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Legislative Assembly for the ACT: 1995 Week 8 Hansard (25 October) . . Page.. 2045 ..

MR HUMPHRIES (continuing):

There is a delicate balance in this board so that there are two members with expertise in health, one with expertise in sport or recreation, one with expertise in the arts or culture, and various other people, in order to give that broad balance. To appoint four members with backgrounds in health, Mr Speaker, I think, overbalances the committee in favour of that pure health component of its work as opposed to its component of doing work with respect to health through other media, and I would argue that that is a good reason not to support the amendment.

In respect of additional support for the arts - I mentioned that before - there is approximately a 100 per cent increase in sponsorship and activity of arts-related activities. That is an amount of some $850,000 over the next three years which the board will need to exercise some care in spending. It is very important that this board not operate in isolation from other organs of community activity in these sorts of activities. It would certainly be hard for it to do its job, focusing on the spending, for example, of $850,000 over three years in the arts, if there was only one member of an 11-member board with a background or expertise in the arts. It is only slightly easier having one member on a nine-member board. I would certainly not argue that any dilution of that process should take place, any more than we should by diluting the number of members with a sport background on the board. Mr Speaker, I would urge members not to consider this amendment worthy of passage.

MRS CARNELL (Chief Minister and Minister for Health and Community Care) (4.28): I think one of the issues that we need to look at here is not just who these people on this board might be, but also the number of people on the board. This is amendment No. 2, the one we are really supposed to be looking at. One of the things that the Assembly must remember is that this board is a management board. It will manage, as I said, significant amounts of money, and it will be a paid board. Therefore, two extra members means extra money, and that means that less money goes to the things that we want to spend it on - the promotion of health via the arts, sport or recreation. Two extra members does mean less money for the community, for the non-government sector, and I think that is unwise. What we have to do is cut back on the amount of money we spend on the administration of the whole thing and make sure that more money gets out into the community. From that point of view alone, I think we should be looking at nine members.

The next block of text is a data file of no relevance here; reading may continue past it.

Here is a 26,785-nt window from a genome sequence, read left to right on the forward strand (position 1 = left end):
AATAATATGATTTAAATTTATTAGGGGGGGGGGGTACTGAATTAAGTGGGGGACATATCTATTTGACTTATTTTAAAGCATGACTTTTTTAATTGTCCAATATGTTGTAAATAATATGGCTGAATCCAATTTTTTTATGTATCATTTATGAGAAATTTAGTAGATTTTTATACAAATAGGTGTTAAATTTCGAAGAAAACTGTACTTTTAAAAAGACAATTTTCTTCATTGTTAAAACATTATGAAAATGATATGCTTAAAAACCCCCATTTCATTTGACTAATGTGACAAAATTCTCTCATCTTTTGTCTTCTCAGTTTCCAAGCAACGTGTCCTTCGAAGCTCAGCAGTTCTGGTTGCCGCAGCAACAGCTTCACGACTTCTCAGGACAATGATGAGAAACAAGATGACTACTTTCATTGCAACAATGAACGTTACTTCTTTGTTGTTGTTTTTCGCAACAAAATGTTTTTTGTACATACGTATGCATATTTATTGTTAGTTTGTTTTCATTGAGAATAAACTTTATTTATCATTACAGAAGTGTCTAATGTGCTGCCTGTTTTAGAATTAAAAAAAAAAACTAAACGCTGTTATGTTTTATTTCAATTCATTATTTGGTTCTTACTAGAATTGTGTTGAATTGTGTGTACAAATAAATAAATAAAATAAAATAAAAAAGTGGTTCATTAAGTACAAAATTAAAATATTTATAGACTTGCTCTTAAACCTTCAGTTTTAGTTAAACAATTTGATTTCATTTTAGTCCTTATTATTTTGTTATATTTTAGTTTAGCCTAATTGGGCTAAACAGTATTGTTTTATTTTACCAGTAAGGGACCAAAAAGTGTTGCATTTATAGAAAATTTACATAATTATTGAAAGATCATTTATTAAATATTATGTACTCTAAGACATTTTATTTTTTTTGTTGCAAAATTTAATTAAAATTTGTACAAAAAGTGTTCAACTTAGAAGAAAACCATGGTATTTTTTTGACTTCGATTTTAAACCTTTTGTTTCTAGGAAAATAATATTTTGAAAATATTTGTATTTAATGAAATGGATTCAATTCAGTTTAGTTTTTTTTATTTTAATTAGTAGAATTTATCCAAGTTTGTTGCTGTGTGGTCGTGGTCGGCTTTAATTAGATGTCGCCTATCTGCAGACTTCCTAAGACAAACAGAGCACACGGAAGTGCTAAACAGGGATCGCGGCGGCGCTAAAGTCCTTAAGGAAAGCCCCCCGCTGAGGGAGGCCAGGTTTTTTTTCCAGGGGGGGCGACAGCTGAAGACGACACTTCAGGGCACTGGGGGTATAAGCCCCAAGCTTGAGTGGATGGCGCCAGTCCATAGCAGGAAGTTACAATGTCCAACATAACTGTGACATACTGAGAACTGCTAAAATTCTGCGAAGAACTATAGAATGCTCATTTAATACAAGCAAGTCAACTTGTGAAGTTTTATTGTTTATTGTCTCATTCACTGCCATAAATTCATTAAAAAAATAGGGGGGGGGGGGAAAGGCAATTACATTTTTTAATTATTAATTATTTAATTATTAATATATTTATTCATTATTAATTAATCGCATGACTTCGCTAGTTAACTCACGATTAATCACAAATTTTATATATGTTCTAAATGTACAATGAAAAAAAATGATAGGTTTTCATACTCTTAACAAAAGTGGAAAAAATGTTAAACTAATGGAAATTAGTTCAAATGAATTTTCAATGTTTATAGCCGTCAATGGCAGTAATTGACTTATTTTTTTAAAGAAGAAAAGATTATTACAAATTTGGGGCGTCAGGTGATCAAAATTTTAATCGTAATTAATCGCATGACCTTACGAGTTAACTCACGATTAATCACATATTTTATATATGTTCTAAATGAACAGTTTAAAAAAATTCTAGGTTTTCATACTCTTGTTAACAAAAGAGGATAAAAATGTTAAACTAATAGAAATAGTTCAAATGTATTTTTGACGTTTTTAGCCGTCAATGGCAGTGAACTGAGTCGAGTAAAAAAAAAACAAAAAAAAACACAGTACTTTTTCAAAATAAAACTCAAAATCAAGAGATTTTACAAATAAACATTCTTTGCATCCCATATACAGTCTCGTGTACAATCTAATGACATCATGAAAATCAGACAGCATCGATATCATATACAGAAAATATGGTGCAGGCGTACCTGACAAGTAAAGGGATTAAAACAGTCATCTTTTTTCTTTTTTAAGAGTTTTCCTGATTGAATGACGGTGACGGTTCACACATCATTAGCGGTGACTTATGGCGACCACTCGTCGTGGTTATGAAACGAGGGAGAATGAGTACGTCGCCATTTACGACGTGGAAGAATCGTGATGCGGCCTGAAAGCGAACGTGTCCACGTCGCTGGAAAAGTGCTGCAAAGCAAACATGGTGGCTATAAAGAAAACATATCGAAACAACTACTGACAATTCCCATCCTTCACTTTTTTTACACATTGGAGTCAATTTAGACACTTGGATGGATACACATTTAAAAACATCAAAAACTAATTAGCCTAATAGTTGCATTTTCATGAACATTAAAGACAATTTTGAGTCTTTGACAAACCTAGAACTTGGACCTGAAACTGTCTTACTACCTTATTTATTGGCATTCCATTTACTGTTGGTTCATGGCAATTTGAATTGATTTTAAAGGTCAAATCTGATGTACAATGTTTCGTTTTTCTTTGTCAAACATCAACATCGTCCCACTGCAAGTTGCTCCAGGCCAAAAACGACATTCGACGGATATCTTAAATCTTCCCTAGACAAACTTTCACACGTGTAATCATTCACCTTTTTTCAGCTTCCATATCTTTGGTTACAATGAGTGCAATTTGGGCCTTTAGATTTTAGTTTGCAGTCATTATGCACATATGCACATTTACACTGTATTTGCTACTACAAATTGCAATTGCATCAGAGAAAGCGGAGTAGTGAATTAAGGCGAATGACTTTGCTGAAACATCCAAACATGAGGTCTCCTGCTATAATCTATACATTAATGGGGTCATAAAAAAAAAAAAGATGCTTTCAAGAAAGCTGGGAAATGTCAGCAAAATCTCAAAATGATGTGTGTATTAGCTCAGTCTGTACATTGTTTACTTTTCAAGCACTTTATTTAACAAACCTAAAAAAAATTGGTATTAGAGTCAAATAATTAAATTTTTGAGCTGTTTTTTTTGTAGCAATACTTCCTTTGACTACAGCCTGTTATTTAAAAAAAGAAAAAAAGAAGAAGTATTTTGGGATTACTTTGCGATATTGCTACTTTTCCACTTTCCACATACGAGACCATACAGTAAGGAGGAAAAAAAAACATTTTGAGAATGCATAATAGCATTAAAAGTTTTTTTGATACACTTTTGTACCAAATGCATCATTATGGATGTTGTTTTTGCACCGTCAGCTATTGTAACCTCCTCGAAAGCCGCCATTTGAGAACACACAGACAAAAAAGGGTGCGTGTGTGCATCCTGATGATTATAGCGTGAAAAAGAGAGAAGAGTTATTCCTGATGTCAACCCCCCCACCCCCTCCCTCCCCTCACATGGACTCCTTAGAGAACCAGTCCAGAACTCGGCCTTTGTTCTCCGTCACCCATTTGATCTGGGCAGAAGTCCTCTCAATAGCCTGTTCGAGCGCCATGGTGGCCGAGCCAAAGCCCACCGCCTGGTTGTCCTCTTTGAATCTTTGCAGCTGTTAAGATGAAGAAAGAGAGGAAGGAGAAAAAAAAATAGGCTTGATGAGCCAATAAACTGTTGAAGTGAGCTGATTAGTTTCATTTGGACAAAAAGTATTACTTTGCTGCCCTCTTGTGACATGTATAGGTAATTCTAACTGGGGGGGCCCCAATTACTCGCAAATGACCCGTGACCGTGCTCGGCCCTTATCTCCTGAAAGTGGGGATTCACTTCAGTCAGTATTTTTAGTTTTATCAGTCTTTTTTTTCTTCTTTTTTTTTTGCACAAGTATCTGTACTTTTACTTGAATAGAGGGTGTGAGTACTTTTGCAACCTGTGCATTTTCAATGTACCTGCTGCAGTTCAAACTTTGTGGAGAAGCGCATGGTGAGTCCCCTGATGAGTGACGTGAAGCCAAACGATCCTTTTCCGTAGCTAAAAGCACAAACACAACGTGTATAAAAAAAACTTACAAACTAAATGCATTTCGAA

MR MOORE (4.29): Mr Speaker, I indicated when I spoke to this amendment that I had some problems with the way it was constructed in terms of the balance as to who would be on the board. Let us look at paragraph 8(1)(e). Mr Speaker, you suggested that we can speak to both amendments. I think it would be appropriate to look at an amendment there, Mr Speaker.

I have spoken against changing the numbers from nine to 11. If we retain nine, I think there arises another issue that I would like to flag now so that we can talk about it when we come to debate amendment No. 3 circulated by Ms Tucker. I think there is some logic in looking at the two members with expertise in health and perhaps identifying, in the way that Ms Tucker has, what fields they should come from so that we have a health promotion sense. I think Ms Tucker has made a quite good argument about a member with expertise in health and environmental issues. I would say that one could

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